This is where the managers allow the employees to make the ideas but the ideas are forwarded to the executive’s or the manager consults their team to make the final decision. Coca Cola applies consultative management style to the company more as there can be less conflict for what the final decision is. The advantage of this is that it helps to motivate staff as they are aware that they have a say in the company to some extent. The disadvantages of this that the process is very time consuming and effort will be needed by a manager to do this. Management encourages employees to set goals in line within the organization aims.
There are reviewed regularly in performance appraisals. The advantages of this style are that it will increase efficiency of individuals and help to motivate them and train them so they are productive. The disadvantages of this are that it needs to be well organized and will not work in highly structured jobs. Democratic style is the management style that Coca cola adopts. This sort of management style involves empowerment. In this management style individuals and teams are given responsibilities and decisions to make, usually within a given framework.
If anything wrong happens then the individuals and teams are then held responsible for the decisions that are chosen. With this type of management style it allows the manager to feel comfortable with other people in the organization making some of the decisions. Democratic managers will often want feed back from their employees on decisions being made. Democratic leaders listen and act on the opinions of the group. This type of management is good as it makes the employees happy and productivity is high. This is a very good method because employee’s thoughts and suggestions are listened to by the business.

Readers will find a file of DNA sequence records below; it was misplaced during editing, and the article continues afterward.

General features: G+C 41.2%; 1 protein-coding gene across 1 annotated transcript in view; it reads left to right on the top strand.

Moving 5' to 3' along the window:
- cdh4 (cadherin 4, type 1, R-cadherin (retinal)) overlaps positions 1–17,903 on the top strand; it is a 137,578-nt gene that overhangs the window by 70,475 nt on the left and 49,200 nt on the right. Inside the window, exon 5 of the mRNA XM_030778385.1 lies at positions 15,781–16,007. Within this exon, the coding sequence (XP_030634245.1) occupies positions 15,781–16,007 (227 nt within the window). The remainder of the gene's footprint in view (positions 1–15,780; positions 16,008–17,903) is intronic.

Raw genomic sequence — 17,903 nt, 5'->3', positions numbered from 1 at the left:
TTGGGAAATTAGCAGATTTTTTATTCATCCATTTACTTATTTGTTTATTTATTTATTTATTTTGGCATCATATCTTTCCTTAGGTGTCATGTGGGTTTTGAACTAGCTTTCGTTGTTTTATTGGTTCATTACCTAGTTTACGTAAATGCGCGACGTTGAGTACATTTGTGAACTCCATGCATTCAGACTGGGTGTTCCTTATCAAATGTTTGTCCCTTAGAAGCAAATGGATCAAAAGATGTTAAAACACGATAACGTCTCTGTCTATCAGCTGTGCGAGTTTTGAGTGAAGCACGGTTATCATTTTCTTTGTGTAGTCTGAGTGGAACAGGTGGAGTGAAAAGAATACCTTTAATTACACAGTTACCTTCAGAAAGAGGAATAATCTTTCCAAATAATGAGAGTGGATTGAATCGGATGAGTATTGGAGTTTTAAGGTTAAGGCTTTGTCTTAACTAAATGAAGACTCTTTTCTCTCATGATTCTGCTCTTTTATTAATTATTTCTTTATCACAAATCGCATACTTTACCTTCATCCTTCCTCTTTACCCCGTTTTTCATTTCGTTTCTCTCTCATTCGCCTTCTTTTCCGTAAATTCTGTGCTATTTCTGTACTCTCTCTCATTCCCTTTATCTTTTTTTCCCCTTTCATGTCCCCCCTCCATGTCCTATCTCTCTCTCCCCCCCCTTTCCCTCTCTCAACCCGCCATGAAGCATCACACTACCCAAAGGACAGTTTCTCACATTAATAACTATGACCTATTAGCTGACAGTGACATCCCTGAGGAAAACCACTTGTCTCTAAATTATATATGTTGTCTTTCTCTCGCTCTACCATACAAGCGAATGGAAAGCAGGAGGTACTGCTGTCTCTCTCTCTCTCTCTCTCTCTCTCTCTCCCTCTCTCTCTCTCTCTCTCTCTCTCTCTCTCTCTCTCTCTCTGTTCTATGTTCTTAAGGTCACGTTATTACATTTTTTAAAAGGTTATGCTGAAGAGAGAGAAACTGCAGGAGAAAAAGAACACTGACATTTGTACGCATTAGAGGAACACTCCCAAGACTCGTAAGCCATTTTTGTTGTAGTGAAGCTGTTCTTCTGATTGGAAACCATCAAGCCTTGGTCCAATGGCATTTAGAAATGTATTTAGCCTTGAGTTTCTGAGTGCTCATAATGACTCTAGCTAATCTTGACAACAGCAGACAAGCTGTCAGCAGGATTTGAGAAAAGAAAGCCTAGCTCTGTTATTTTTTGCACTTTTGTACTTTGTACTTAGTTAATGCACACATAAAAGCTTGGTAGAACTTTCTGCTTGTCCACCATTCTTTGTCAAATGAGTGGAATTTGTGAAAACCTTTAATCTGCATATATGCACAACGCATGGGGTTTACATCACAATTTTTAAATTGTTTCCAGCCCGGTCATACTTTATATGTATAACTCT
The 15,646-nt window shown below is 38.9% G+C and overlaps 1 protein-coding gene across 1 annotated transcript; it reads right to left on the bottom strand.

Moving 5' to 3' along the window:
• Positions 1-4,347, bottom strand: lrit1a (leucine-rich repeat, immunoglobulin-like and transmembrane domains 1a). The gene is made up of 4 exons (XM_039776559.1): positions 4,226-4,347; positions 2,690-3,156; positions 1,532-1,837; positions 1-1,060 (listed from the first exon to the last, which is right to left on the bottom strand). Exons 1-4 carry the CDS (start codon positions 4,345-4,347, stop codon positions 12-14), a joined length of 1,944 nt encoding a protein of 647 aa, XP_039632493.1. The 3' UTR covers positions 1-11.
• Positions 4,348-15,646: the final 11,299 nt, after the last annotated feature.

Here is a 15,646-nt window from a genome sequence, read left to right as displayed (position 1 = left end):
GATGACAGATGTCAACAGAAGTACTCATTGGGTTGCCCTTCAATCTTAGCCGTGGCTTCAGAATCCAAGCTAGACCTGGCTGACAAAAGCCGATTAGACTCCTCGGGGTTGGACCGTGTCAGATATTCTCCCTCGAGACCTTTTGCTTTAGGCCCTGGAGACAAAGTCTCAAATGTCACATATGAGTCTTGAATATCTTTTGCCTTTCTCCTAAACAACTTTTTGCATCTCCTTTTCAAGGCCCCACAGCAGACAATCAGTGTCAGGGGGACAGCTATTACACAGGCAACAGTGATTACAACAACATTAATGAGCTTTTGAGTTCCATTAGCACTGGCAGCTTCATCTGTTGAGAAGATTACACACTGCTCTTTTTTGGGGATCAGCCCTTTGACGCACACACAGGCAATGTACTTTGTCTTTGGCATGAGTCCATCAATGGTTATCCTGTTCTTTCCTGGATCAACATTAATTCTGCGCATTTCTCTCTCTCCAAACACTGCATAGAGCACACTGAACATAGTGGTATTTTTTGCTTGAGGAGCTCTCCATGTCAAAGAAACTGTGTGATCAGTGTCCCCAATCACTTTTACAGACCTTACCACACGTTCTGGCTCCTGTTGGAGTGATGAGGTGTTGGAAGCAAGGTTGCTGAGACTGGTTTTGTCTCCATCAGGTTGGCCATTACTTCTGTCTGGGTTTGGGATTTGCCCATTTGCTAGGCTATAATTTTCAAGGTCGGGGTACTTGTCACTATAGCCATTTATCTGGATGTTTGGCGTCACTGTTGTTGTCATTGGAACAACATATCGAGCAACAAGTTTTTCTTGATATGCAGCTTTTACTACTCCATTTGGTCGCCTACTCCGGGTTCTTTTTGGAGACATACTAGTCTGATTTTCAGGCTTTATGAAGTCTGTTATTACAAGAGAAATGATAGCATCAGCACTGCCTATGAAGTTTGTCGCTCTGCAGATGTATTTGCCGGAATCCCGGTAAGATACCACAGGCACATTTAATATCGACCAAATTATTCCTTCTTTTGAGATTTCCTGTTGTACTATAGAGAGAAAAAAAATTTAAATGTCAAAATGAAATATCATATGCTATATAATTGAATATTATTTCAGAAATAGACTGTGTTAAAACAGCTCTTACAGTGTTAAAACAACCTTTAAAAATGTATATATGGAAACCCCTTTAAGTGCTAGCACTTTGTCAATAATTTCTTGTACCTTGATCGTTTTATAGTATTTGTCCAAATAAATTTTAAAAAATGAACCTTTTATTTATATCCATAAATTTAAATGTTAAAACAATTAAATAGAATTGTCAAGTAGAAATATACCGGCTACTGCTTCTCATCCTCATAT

This makes the employees seem as if they are respected and that their thoughts are valid. Coca Cola’s Management by Objectives Management by objectives is a process of management that emphasises the role of leadership and communications in the organisation and control of the business. It is a method of managing managers rather than the workforce at large. The following shows how Coca Cola is managed, by the three basic elements in management that Coca Cola uses by the objectives: • The identification of agreed goals by a manager and a subordinate • The definition of the subordinate’s responsibilities in terms of agreed results The use of agreed goals and responsibilities to control the progress of the business Cultures ——– Every business is made up of different cultures and the cultures that are present within the business depend on the management style and the organisational structures that are used. The different types of structures are: Role Culture- This is best suited to a hierarchy organizational structure. This type of culture works best by every employee playing the role that he or she has been predetermined and corresponds with the rules and regulations of the business